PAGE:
Situated at an altitude of 1275 meters (4183 feet) above sea level, Sivas is the highest city of the Central Anatolian Region, and the most mountainous one with the numerous peaks. This uneven land has been the shelter of many tribes from the earliest ages to more recent periods, from which remain many notable monuments.
Sivas being at the junction point of the Persia and Baghdad caravan routes, was once a busy commercial center. During the interval between 1142 and 1171 it was the capital of the Turkish Danismend Emirs. Later, under the rule of the Seljuks, it became a cultural center with importance given to learning and scholarship.
One of the outstanding numerous Seljuk works of art and architecture is Izzeddin Keykavus Sifahanesi, which was "a house of recovery" in those times; in other words "a hospital". It was built in 1217 by the order of the Seljuk Sultan, and its decoration with painted tiles is beautiful.
Gök Medrese (theological school) and Buruciye Medrese, both built in 1271, constitute the best examples of wonderful Seljuk artistic works. The Ulu Mosque of the Danismend Emirate is another fine historical monument, reflecting a different style. The Cifte Minareli Medrese of the same year is also noteworthy with its twin minarets rising elegantly on both sides of its ornate portal.
Throughout the long history of the city, Sivas played an important role during the War of Independence; the National Congress which was held here in 1919 decided to fight for the liberalization of Turkey. The school building used then is now the Ataturk and Congress Museum, in which the relevant documents of the congress and the war are on display together with ethnographical finds and local handicrafts.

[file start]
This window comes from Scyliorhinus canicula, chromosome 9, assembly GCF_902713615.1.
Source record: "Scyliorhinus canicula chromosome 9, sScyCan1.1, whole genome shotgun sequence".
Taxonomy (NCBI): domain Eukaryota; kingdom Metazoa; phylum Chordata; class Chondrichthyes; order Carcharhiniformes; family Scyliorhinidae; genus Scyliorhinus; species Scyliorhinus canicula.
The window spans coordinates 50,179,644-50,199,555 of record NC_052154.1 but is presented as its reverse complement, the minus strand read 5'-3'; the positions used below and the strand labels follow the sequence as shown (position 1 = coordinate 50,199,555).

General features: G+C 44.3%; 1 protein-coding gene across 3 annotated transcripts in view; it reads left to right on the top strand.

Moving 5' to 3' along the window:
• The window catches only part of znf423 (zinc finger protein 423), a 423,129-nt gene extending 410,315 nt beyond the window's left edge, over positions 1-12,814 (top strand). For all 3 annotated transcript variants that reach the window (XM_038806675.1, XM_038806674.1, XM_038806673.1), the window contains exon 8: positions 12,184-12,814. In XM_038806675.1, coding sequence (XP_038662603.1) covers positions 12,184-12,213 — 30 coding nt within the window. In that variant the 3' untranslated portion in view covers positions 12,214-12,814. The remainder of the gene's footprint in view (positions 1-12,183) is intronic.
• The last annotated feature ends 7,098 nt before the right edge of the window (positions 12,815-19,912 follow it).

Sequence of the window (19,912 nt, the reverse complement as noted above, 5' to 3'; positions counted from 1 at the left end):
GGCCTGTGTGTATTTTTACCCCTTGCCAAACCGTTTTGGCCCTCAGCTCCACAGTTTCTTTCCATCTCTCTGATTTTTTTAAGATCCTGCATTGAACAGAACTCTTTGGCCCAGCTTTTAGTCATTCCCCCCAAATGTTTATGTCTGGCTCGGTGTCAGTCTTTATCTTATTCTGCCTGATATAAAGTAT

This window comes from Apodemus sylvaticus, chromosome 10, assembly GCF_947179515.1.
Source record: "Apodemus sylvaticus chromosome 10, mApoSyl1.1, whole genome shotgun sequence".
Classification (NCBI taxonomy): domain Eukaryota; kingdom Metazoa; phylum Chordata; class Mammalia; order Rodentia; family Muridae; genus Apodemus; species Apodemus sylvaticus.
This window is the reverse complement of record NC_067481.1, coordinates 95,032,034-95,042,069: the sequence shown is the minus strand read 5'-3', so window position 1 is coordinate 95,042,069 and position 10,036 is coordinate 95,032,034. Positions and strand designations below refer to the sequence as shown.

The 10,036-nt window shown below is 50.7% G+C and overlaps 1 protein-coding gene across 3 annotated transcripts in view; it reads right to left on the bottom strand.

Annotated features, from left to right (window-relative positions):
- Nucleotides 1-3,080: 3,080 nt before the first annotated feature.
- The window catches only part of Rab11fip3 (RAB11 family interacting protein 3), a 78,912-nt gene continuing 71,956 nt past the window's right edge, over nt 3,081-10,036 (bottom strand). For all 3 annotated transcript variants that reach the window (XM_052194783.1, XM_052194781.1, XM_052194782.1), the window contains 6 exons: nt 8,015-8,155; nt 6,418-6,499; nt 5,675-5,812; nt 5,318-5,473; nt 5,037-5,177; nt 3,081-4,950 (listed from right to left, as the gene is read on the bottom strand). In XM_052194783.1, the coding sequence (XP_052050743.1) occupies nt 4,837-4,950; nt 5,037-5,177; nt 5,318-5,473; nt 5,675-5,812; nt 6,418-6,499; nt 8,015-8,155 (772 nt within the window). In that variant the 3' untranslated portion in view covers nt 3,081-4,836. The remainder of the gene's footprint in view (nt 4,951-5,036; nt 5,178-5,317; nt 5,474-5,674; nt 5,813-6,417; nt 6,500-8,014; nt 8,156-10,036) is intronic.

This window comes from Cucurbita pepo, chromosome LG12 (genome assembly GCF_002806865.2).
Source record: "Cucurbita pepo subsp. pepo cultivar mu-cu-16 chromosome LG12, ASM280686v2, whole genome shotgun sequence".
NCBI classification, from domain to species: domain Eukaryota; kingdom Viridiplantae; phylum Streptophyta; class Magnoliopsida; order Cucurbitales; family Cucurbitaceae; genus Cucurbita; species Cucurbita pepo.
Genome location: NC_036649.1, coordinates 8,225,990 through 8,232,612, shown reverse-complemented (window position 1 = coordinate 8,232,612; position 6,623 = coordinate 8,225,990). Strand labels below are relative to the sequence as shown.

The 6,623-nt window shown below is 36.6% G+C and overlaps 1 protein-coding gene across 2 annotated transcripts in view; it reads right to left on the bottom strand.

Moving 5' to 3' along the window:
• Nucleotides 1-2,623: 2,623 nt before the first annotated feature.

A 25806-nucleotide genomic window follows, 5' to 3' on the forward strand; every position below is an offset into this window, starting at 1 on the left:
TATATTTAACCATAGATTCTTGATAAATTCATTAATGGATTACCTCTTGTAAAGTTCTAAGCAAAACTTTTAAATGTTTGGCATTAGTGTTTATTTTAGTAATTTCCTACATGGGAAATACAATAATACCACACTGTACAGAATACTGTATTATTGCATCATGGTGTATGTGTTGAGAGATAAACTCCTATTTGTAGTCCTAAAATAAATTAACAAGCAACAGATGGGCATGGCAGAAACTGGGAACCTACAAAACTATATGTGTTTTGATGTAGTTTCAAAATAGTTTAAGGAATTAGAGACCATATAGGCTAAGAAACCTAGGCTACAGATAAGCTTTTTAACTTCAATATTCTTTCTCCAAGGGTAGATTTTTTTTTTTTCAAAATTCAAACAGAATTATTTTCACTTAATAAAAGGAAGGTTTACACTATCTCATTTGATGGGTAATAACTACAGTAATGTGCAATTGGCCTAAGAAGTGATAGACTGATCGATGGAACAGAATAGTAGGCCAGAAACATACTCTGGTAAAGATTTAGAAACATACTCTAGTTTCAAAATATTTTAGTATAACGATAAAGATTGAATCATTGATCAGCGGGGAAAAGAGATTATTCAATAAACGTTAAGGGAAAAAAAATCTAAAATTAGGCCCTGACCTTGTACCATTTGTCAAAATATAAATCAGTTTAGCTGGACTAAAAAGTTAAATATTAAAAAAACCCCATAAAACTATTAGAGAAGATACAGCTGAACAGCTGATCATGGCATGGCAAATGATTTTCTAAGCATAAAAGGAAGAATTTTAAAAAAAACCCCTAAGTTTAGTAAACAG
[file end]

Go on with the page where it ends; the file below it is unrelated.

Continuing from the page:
The ancient town of Divrigi is located 165 kilometers (103 miles) southeast of Sivas, it was once a Byzantine site. By the 12th and 13th centuries it was the capital of Turkish Mengucek Emirs, and the remains of Ulu Mosque of 1229 and a citadel remain from the period. The Baroque style portal of this magnificent mosque is a real masterpiece of stonework, and this monumental building has been declared by UNESCO to be one of the eminent cultural heritages of the world.
Famous late Turkish folk poet and minstrel Asik Veysel was born in Sivrialan village of Sivas in 1894. He lost his visual ability at a very young age due to pox but he continued writing and singing until he died in 1973. His house has been restored and opened as a museum in 1982.
Besides its historical treasures, the city possesses several other specialties such as Balikli Kaplica, an interesting spa of the town of Kangal. It is a thermal spring filled with tiny fish living in the hot waters, which provides a different type of cure for skin complaints. It is the first and the most notable center for cure in the world for "Sedef Hastaligi" (psoriasis). Soguk Cermik is another spa center. Hafik, Todurge (Zara), and Gokpinar (Gurun) Lakes are some of the interesting places for picnicking, boating and fishing.
Another special characteristic of this town are the world famous Kangal dogs, located at Kangal town 68 kilometers (42 miles) south of Sivas. These sheep dogs have proven their loyalty and success even in the harshest climates such as in this province, and are confidently used in the area of police and military work.
Sivas is also known for its fine carpets of numerous designs and colors. These locally produced weavings offer a wide variety of choice, and the inherent high quality is not subject to variation.